Honoring a Great Musician

The musicians of the St. Petersburg Philharmonic had just finished rehearsing Dmitry Shostakovich's Ninth Symphony with Mstislav Rostropovich, and some of them were backstage having a smoke. "You know what happened once to Shostakovich's son Maxim?" said a viola player. "He came to Leningrad to conduct a concert, but he arrived at the airport a day early -- his visa wasn't valid till the following day. So at first they wouldn't let him in.


"Then they took him into an office and sat him down at a desk, and the chief hood said: "Listen, Maxim, there are any number of Shostakoviches. How do we know you're the one you say you are?" Then he drummed his fingers and hummed quietly: 'Dah-dah-dah-dee-dah-dah.' Maxim immediately went: 'Dah-dah-dah-dah-dee-dee.' 'O.K.,' said the hood. 'You must be the old man's boy.' And he stamped his visa and let him in."


"And you know what happened to Slava [Rostropovich]?" said a bassoonist after the laughter had died down. "He arrived in Moscow immediately after the coup in 1991 without any kind of visa at all, just the document from Monaco that he always travels on. 'Ah,' said the border guard, looking at it, 'you must be here for the Congress of Compatriots.' 'Absolutely,' said Slava. Then the guard said: 'F--- the Congress of Compatriots,' and went straight to the barricades!"


Slava Rostropovich, now in St. Petersburg for an eight-concert celebration of Shostakovich's music, has been called the world's greatest cellist for more years than he cares to remember. He made his debut playing the Saint-Sa‘ns concerto 47 years ago in Slaviansk; he was accepted into the Moscow Conservatory three years later. And from that point on, he was picked up and passed (hand to hand, like a special proprietary treasure) from composer to composer -- from Nikolai Miaskovsky to Reinhold Gli?re to Sergei Prokofiev to Shostakovich (who was his teacher in orchestration) -- as the best possible interpreter (and often dedicatee) of each man's work. He won a Stalin prize at the age of 24. He became a conductor -- he regularly conducted at the Bolshoi Opera; and he married the company's great soprano, Galina Vishnevskaya, in 1955.


He had already found a place, however, in the authorities' bad books by loudly championing the work of Prokofiev and Shostakovich when it was denounced as "formalist." And he compounded this sin in the late '60s and early '70s, by giving yearly winter sanctuary in his Zhukova dacha to that dangerous pariah, Alexander Solzhenitsyn. Concerts and foreign tours dried up as a result; he was eventually forced into exile; and in March 1978, by which time he'd taken over the National Symphony Orchestra in Washington, his and his wife's Russian citizenship was stolen from them by a single stroke of a malign bureaucratic pen. He later bought an apartment in Finland -- to join his other apartments and houses in Paris and London, Washington and Lausanne -- just so he could look across the water at Russia whenever he felt the yen.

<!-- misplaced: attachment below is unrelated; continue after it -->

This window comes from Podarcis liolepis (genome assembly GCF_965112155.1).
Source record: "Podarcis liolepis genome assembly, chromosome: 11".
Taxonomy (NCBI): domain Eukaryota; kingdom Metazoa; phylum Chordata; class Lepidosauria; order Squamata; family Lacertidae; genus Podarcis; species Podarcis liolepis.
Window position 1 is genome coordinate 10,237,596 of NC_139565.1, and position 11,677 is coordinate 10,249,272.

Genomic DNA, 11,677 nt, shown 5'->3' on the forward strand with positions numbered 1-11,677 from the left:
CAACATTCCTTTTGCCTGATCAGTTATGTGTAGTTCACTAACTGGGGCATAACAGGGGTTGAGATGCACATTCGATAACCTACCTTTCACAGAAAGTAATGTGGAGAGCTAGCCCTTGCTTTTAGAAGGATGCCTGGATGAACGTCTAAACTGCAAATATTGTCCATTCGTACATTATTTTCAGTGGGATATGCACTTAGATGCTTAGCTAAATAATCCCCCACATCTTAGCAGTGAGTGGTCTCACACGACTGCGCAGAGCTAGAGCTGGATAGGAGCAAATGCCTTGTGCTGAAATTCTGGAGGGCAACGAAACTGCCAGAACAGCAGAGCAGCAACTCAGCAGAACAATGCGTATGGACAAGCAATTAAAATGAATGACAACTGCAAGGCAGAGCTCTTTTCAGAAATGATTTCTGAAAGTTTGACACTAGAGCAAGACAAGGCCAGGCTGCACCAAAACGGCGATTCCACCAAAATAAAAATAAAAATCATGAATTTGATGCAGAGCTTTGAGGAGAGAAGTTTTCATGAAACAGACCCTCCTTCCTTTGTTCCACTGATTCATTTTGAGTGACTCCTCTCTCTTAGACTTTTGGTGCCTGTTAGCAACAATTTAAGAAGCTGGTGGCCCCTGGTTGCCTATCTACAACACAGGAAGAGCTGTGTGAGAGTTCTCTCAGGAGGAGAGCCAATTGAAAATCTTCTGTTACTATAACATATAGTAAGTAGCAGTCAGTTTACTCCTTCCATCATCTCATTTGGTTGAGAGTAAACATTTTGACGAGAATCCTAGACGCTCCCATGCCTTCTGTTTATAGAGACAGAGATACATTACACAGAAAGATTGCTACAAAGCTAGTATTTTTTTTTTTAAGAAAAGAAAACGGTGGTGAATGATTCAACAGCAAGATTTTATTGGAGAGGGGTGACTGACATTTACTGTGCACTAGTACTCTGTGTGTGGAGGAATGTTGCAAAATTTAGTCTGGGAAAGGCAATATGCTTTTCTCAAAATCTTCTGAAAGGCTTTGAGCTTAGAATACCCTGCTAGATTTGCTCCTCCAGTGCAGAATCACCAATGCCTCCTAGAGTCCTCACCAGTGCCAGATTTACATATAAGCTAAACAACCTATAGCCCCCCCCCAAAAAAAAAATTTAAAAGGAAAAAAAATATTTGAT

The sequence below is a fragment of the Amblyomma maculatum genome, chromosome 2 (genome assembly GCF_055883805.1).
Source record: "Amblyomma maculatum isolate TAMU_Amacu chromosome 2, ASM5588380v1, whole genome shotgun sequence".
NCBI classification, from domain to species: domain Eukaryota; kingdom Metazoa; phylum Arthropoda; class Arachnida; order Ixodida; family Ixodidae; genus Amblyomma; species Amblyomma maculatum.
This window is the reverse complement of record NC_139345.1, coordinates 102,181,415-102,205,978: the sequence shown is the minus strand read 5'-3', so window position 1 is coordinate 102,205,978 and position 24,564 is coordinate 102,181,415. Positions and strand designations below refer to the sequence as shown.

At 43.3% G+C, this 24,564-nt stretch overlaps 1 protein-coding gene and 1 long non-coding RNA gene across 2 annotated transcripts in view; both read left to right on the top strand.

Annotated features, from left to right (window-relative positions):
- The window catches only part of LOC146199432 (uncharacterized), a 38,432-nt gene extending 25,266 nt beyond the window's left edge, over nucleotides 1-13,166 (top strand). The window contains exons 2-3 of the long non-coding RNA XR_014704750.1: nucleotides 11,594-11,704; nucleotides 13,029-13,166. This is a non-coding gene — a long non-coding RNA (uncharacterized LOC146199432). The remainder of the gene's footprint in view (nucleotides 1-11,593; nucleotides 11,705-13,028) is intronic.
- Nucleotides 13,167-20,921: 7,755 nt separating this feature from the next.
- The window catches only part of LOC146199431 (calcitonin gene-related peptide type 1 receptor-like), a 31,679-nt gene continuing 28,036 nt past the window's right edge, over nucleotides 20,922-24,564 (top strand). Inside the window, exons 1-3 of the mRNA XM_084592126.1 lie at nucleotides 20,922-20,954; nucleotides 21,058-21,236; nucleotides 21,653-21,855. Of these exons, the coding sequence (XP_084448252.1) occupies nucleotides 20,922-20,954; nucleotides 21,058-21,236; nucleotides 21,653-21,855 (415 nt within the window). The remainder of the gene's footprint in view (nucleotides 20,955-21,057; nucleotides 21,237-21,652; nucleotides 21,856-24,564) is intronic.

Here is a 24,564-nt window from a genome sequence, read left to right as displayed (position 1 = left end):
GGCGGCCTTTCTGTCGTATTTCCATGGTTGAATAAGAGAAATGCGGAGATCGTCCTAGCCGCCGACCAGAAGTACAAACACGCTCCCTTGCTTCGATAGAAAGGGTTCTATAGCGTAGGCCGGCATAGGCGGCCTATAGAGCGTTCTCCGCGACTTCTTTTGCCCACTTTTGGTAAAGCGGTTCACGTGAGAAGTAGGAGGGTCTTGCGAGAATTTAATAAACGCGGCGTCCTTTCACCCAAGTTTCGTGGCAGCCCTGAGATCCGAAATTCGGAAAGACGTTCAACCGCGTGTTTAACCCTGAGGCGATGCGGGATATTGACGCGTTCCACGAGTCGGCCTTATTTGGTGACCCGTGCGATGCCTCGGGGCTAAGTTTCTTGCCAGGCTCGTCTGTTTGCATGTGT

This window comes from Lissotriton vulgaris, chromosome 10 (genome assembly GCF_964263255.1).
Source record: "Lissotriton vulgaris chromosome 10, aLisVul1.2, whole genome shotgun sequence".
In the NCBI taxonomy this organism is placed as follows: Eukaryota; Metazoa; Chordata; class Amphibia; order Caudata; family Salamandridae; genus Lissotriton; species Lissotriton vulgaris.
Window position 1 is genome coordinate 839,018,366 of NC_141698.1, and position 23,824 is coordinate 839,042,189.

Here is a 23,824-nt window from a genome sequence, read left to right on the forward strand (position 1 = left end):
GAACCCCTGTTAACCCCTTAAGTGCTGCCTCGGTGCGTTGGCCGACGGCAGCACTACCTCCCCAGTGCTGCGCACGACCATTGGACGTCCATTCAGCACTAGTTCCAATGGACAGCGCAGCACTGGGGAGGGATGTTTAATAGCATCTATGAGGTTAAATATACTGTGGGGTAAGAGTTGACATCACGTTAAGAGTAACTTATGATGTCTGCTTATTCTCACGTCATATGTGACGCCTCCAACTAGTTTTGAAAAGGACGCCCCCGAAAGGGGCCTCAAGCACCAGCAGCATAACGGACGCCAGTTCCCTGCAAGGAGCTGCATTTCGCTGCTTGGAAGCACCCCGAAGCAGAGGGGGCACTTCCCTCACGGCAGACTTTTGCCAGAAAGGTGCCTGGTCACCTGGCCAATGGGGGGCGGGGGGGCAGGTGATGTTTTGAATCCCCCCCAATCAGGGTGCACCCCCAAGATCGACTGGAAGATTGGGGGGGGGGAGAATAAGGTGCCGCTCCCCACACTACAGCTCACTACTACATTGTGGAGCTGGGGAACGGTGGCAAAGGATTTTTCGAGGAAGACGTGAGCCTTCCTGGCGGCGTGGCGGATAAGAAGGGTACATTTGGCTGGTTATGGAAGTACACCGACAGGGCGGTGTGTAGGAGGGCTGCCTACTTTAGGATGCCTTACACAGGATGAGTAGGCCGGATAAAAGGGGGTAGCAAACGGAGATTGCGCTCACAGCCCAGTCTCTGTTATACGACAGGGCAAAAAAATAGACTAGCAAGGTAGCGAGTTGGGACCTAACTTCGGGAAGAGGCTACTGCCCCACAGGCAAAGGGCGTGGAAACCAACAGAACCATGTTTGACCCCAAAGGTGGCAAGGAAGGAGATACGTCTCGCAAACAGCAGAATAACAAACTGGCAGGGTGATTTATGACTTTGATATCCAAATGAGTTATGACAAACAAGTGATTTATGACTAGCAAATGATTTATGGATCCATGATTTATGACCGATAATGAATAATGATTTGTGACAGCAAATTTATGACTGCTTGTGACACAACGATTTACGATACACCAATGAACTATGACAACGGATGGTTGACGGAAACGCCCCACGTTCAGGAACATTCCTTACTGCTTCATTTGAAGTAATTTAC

"I still have it," he cheerfully confesses after the rehearsal. "The only thing I have given up is my beloved National Orchestra. And that's good. It means I have no obligations. I do only what is interesting for me as musician. I can listen to my musical wishes."


More and more, it seems, his "musical wishes" have to do with Russia. He has always been eager to introduce Russian music to the West: he's recently conducted premieres (in Stockholm and Vienna, respectively) of Rodion Shchedrin's opera "Lolita" and Alfred Schnitke's "Gesualdo;" and a concert by the St. Petersburg Philharmonic will open this year's version of his annual music festival at Evian.


He is also doing everything he can to promote Russian music at home. Last fall, he conducted Shostakovich's Lady Macbeth of Mstensk at the Mariinsky, giving the proceeds to the building of Moscow's Cathedral of Christ the Savior. This year, he is president of a cello festival to be held at the beginning of July in St. Petersburg. In 1998, in Samara, he will conduct the premiere of Sergei Slaninsky's "Ivan Grozny". The list -- to say nothing of the master classes he gives everywhere he goes in Russia, and the charities he quietly gives money to -- could go on and on.


He's an extraordinary man, a true artist-as-conscience: benign, funny, open. And huge demands are still made of him, despite the fact that he's almost 70. "So I've taught myself to sleep for just four hours a night," he says. "At first it was hard. But you never know how powerful you are, even an ordinary person like me. Now it's much easier."